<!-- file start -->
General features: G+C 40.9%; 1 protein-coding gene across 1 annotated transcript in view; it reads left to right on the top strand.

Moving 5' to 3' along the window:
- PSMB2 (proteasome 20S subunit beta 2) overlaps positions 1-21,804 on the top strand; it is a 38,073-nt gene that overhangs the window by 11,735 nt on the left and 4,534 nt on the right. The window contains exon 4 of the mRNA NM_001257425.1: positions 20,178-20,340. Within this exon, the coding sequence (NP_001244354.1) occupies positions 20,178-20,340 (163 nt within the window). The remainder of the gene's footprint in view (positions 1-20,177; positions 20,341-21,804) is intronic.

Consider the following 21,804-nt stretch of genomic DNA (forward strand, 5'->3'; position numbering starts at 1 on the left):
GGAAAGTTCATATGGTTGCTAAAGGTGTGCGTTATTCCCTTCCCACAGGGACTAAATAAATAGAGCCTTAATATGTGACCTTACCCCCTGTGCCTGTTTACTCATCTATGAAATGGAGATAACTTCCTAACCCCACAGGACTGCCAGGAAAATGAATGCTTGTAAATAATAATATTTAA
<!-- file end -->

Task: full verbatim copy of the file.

General features: G+C 40.9%; 1 protein-coding gene across 1 annotated transcript in view; it reads left to right on the top strand.

Moving 5' to 3' along the window:
- PSMB2 (proteasome 20S subunit beta 2) overlaps positions 1-21,804 on the top strand; it is a 38,073-nt gene that overhangs the window by 11,735 nt on the left and 4,534 nt on the right. The window contains exon 4 of the mRNA NM_001257425.1: positions 20,178-20,340. Within this exon, the coding sequence (NP_001244354.1) occupies positions 20,178-20,340 (163 nt within the window). The remainder of the gene's footprint in view (positions 1-20,177; positions 20,341-21,804) is intronic.

Consider the following 21,804-nt stretch of genomic DNA (forward strand, 5'->3'; position numbering starts at 1 on the left):
GGAAAGTTCATATGGTTGCTAAAGGTGTGCGTTATTCCCTTCCCACAGGGACTAAATAAATAGAGCCTTAATATGTGACCTTACCCCCTGTGCCTGTTTACTCATCTATGAAATGGAGATAACTTCCTAACCCCACAGGACTGCCAGGAAAATGAATGCTTGTAAATAATAATATTTAA